First of all, I’m currently working on getting those survey results to you, and I’m so thrilled that 250 of you participated! Love seeing what you had to say and what you’re interested in with LIAL. It’s quite the feat to get that post up showing you all the stats, but I’m bound and determined to have it up before the week’s over.
Now, let’s talk a little bit about expats. As you know (or maybe you don’t), Derik and I have been living overseas since February of 2012. We began our expat journey on a little industrial island in South Korea, and then decided to move over here to New Zealand after 2.5 years. We’re not ‘professional expats’ by any means, as there are some folks out there that have lived abroad for more than a decade! I’d like to say we have a pretty good handle on what it means to be an expat though, and with it comes little idiosyncrasies and quirks we’ve notice all expats have.
Today we’re talking about ‘things expats do but won’t admit to.’ If you’re an expat, let me know if these sound familiar to you. :)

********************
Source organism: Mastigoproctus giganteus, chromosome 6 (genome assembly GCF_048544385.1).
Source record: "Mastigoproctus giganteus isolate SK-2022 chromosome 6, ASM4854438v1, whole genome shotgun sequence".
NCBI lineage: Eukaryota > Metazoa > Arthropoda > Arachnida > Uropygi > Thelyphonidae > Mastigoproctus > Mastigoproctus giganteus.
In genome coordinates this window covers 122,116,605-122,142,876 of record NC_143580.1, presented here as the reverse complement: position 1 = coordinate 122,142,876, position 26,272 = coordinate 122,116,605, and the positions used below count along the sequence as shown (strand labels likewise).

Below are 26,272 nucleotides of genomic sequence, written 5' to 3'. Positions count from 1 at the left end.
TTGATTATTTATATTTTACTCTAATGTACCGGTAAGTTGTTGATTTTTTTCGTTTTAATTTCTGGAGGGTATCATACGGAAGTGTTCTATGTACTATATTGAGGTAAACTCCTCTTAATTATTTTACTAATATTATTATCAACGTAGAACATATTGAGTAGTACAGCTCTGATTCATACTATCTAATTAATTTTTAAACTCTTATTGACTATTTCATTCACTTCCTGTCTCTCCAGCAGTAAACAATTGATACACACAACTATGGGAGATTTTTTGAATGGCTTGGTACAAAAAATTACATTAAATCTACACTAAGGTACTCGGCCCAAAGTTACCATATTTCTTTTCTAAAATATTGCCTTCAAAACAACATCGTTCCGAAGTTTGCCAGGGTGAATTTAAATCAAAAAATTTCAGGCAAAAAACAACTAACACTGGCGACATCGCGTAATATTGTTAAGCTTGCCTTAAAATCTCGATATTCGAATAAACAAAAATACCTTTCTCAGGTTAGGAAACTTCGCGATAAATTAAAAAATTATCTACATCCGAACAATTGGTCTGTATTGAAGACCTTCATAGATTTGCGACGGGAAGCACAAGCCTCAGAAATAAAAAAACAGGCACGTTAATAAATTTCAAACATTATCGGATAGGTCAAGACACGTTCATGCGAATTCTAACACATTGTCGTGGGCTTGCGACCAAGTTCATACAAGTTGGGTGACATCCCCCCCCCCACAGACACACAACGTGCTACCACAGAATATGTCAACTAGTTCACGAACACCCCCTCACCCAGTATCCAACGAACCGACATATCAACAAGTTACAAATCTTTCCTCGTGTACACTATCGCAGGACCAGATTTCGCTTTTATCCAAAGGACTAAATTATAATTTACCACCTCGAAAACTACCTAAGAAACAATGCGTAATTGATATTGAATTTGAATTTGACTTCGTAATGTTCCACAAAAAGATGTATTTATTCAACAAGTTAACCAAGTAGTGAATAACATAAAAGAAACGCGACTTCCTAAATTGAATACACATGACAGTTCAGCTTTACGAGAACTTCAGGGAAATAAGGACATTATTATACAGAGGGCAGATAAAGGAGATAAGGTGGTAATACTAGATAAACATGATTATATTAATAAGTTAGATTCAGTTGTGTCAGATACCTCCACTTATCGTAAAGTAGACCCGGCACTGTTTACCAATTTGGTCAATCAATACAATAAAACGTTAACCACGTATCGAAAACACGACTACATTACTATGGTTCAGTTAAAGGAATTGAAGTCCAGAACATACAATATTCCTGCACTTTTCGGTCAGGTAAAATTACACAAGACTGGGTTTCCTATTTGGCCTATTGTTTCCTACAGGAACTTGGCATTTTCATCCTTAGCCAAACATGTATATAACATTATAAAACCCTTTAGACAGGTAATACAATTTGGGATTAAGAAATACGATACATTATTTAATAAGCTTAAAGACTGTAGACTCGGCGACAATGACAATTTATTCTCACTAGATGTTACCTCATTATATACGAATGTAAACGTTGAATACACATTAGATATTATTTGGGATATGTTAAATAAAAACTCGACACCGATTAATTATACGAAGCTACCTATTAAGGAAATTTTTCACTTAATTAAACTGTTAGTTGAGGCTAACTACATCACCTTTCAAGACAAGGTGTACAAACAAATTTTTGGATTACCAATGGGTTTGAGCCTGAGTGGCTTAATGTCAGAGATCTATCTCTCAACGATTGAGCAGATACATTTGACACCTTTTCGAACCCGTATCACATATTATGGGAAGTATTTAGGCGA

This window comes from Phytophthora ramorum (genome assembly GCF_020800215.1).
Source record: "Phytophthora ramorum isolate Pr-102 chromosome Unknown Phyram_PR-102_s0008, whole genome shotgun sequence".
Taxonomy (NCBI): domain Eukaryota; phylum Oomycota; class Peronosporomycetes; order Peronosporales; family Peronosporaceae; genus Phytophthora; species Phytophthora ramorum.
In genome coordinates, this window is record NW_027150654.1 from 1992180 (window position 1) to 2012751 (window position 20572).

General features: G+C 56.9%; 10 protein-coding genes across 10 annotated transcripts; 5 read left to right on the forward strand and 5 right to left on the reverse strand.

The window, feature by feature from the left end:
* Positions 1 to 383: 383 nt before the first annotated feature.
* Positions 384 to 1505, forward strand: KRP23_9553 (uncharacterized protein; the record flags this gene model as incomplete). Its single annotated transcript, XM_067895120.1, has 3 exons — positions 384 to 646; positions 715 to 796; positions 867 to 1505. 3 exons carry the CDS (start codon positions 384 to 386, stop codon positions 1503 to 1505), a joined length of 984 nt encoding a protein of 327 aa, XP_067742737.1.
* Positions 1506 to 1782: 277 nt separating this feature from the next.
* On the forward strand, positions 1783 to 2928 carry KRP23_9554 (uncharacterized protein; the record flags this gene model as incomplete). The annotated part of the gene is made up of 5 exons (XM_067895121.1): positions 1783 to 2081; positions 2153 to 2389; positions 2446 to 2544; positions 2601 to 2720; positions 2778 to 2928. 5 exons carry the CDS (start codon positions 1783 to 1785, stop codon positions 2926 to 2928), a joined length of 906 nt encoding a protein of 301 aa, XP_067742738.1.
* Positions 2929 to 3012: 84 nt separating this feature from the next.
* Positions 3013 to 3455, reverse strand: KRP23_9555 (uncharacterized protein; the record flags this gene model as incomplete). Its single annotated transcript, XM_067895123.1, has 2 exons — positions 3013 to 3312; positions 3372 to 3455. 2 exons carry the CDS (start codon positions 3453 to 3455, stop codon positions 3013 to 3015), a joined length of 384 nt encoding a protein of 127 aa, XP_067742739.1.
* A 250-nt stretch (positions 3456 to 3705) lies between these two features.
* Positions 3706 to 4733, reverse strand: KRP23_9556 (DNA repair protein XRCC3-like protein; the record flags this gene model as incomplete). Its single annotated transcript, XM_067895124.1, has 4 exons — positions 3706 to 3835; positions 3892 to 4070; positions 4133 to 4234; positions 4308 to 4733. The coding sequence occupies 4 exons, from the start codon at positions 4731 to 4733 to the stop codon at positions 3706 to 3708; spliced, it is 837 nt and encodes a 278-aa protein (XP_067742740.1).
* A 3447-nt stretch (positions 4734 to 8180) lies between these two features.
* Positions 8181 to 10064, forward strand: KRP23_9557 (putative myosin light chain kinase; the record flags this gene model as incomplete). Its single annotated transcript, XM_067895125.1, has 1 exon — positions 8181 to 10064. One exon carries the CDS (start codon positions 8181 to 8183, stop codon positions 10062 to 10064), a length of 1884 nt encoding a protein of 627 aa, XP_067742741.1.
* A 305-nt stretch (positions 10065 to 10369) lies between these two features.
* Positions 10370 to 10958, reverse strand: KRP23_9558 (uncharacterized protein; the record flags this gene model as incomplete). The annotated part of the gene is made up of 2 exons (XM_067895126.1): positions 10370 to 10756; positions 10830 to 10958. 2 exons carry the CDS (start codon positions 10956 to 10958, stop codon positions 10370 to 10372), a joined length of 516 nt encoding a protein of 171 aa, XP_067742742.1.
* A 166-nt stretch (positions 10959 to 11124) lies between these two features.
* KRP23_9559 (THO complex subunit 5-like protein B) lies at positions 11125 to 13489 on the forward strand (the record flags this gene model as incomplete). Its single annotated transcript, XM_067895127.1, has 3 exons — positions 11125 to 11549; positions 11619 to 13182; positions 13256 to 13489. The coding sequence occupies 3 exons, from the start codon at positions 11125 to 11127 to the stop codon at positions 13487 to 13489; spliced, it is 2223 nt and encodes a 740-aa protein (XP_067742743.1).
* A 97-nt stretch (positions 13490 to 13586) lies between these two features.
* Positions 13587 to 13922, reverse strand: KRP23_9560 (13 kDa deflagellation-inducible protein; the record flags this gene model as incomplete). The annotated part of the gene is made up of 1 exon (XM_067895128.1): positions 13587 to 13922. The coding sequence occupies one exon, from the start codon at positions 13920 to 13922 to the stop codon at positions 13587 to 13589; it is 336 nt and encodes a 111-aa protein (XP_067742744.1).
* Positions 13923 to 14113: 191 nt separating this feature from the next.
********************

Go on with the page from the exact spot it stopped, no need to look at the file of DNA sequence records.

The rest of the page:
1. Keep care packages under the radar when they arrive. I learned this one the hard way. The minute an acquaintance (not friend, we barely knew him) caught wind that my sister sent mint oreos to us in our first care package abroad, he promptly invited himself over and ate half the package. I was too shocked to figure out what was going on, but after living as an expat for a couple years I realize it’s a dog eat dog world. If you do find someone that’s willing to share their precious goods…be thankful and polite, and definitely don’t eat all their cookies. Unless you don’t want any friends, then go right ahead.
Having to share care packages can make your heart grow three sizes, but when people are overly greedy about it, it can leave you bitter and angry. After all, care packages don’t come every day. Learning to be selective about who you share your loot with is a skill to attain early on. I feel weird writing about this, but we all know it’s true!